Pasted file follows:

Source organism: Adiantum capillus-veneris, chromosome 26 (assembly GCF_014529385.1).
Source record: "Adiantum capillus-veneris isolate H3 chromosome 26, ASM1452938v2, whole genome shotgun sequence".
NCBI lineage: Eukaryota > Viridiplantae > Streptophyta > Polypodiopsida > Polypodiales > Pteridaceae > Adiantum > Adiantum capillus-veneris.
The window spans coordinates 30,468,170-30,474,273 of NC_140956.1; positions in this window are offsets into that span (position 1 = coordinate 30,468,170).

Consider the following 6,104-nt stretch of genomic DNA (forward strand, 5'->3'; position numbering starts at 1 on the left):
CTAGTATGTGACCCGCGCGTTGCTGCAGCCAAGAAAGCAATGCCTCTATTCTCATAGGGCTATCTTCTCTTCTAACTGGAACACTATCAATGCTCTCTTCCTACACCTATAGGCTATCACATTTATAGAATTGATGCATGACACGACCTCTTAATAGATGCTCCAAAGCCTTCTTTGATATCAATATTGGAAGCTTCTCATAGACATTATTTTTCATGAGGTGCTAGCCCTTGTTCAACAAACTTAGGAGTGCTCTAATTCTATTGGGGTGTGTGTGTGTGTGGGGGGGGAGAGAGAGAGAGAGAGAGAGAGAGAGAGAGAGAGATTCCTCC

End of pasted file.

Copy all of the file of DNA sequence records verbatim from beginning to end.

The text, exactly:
Source organism: Adiantum capillus-veneris, chromosome 26 (assembly GCF_014529385.1).
Source record: "Adiantum capillus-veneris isolate H3 chromosome 26, ASM1452938v2, whole genome shotgun sequence".
NCBI lineage: Eukaryota > Viridiplantae > Streptophyta > Polypodiopsida > Polypodiales > Pteridaceae > Adiantum > Adiantum capillus-veneris.
The window spans coordinates 30,468,170-30,474,273 of NC_140956.1; positions in this window are offsets into that span (position 1 = coordinate 30,468,170).

Consider the following 6,104-nt stretch of genomic DNA (forward strand, 5'->3'; position numbering starts at 1 on the left):
CTAGTATGTGACCCGCGCGTTGCTGCAGCCAAGAAAGCAATGCCTCTATTCTCATAGGGCTATCTTCTCTTCTAACTGGAACACTATCAATGCTCTCTTCCTACACCTATAGGCTATCACATTTATAGAATTGATGCATGACACGACCTCTTAATAGATGCTCCAAAGCCTTCTTTGATATCAATATTGGAAGCTTCTCATAGACATTATTTTTCATGAGGTGCTAGCCCTTGTTCAACAAACTTAGGAGTGCTCTAATTCTATTGGGGTGTGTGTGTGTGTGGGGGGGGAGAGAGAGAGAGAGAGAGAGAGAGAGAGAGAGAGATTCCTCC